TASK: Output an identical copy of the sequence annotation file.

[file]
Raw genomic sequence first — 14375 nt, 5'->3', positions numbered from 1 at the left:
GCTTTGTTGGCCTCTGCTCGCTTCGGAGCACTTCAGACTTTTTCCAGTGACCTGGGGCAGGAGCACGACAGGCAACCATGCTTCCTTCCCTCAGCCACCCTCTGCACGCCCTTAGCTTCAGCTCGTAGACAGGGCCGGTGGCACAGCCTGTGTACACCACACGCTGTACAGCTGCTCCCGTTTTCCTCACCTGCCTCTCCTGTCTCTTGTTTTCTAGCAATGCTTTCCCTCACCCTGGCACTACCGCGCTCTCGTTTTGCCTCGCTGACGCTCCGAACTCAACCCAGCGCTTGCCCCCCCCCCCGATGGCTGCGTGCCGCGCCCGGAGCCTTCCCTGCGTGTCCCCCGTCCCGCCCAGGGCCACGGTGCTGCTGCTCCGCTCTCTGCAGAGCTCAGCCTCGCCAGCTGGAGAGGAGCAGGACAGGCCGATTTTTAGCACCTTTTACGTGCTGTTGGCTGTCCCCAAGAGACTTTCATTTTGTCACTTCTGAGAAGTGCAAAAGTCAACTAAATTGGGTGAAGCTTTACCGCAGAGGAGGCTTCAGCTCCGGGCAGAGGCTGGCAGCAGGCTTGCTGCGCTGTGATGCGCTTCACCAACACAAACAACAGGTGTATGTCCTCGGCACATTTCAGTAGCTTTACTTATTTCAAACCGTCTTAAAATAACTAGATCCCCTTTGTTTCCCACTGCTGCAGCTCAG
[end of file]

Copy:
Raw genomic sequence first — 14375 nt, 5'->3', positions numbered from 1 at the left:
GCTTTGTTGGCCTCTGCTCGCTTCGGAGCACTTCAGACTTTTTCCAGTGACCTGGGGCAGGAGCACGACAGGCAACCATGCTTCCTTCCCTCAGCCACCCTCTGCACGCCCTTAGCTTCAGCTCGTAGACAGGGCCGGTGGCACAGCCTGTGTACACCACACGCTGTACAGCTGCTCCCGTTTTCCTCACCTGCCTCTCCTGTCTCTTGTTTTCTAGCAATGCTTTCCCTCACCCTGGCACTACCGCGCTCTCGTTTTGCCTCGCTGACGCTCCGAACTCAACCCAGCGCTTGCCCCCCCCCCCGATGGCTGCGTGCCGCGCCCGGAGCCTTCCCTGCGTGTCCCCCGTCCCGCCCAGGGCCACGGTGCTGCTGCTCCGCTCTCTGCAGAGCTCAGCCTCGCCAGCTGGAGAGGAGCAGGACAGGCCGATTTTTAGCACCTTTTACGTGCTGTTGGCTGTCCCCAAGAGACTTTCATTTTGTCACTTCTGAGAAGTGCAAAAGTCAACTAAATTGGGTGAAGCTTTACCGCAGAGGAGGCTTCAGCTCCGGGCAGAGGCTGGCAGCAGGCTTGCTGCGCTGTGATGCGCTTCACCAACACAAACAACAGGTGTATGTCCTCGGCACATTTCAGTAGCTTTACTTATTTCAAACCGTCTTAAAATAACTAGATCCCCTTTGTTTCCCACTGCTGCAGCTCAG